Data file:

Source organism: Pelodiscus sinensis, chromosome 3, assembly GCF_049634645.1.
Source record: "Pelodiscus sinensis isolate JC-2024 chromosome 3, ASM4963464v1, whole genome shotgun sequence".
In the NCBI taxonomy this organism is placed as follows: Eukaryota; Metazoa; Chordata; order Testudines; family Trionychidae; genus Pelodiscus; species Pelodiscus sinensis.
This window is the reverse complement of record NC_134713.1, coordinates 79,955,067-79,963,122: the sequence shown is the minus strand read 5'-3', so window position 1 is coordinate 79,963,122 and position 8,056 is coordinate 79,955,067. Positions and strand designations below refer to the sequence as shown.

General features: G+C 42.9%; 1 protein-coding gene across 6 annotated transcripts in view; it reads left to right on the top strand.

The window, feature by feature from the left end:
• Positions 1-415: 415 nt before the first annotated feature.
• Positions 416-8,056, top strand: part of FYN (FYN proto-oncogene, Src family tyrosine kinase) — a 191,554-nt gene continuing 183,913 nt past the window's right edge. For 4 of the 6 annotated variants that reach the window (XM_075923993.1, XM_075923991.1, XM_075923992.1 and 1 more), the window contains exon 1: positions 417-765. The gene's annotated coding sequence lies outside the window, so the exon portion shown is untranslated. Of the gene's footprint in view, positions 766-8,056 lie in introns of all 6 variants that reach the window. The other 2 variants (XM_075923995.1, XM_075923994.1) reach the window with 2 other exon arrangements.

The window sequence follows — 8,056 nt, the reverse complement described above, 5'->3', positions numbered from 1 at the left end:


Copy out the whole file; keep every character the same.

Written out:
Source organism: Pelodiscus sinensis, chromosome 3, assembly GCF_049634645.1.
Source record: "Pelodiscus sinensis isolate JC-2024 chromosome 3, ASM4963464v1, whole genome shotgun sequence".
In the NCBI taxonomy this organism is placed as follows: Eukaryota; Metazoa; Chordata; order Testudines; family Trionychidae; genus Pelodiscus; species Pelodiscus sinensis.
This window is the reverse complement of record NC_134713.1, coordinates 79,955,067-79,963,122: the sequence shown is the minus strand read 5'-3', so window position 1 is coordinate 79,963,122 and position 8,056 is coordinate 79,955,067. Positions and strand designations below refer to the sequence as shown.

General features: G+C 42.9%; 1 protein-coding gene across 6 annotated transcripts in view; it reads left to right on the top strand.

The window, feature by feature from the left end:
• Positions 1-415: 415 nt before the first annotated feature.
• Positions 416-8,056, top strand: part of FYN (FYN proto-oncogene, Src family tyrosine kinase) — a 191,554-nt gene continuing 183,913 nt past the window's right edge. For 4 of the 6 annotated variants that reach the window (XM_075923993.1, XM_075923991.1, XM_075923992.1 and 1 more), the window contains exon 1: positions 417-765. The gene's annotated coding sequence lies outside the window, so the exon portion shown is untranslated. Of the gene's footprint in view, positions 766-8,056 lie in introns of all 6 variants that reach the window. The other 2 variants (XM_075923995.1, XM_075923994.1) reach the window with 2 other exon arrangements.

The window sequence follows — 8,056 nt, the reverse complement described above, 5'->3', positions numbered from 1 at the left end: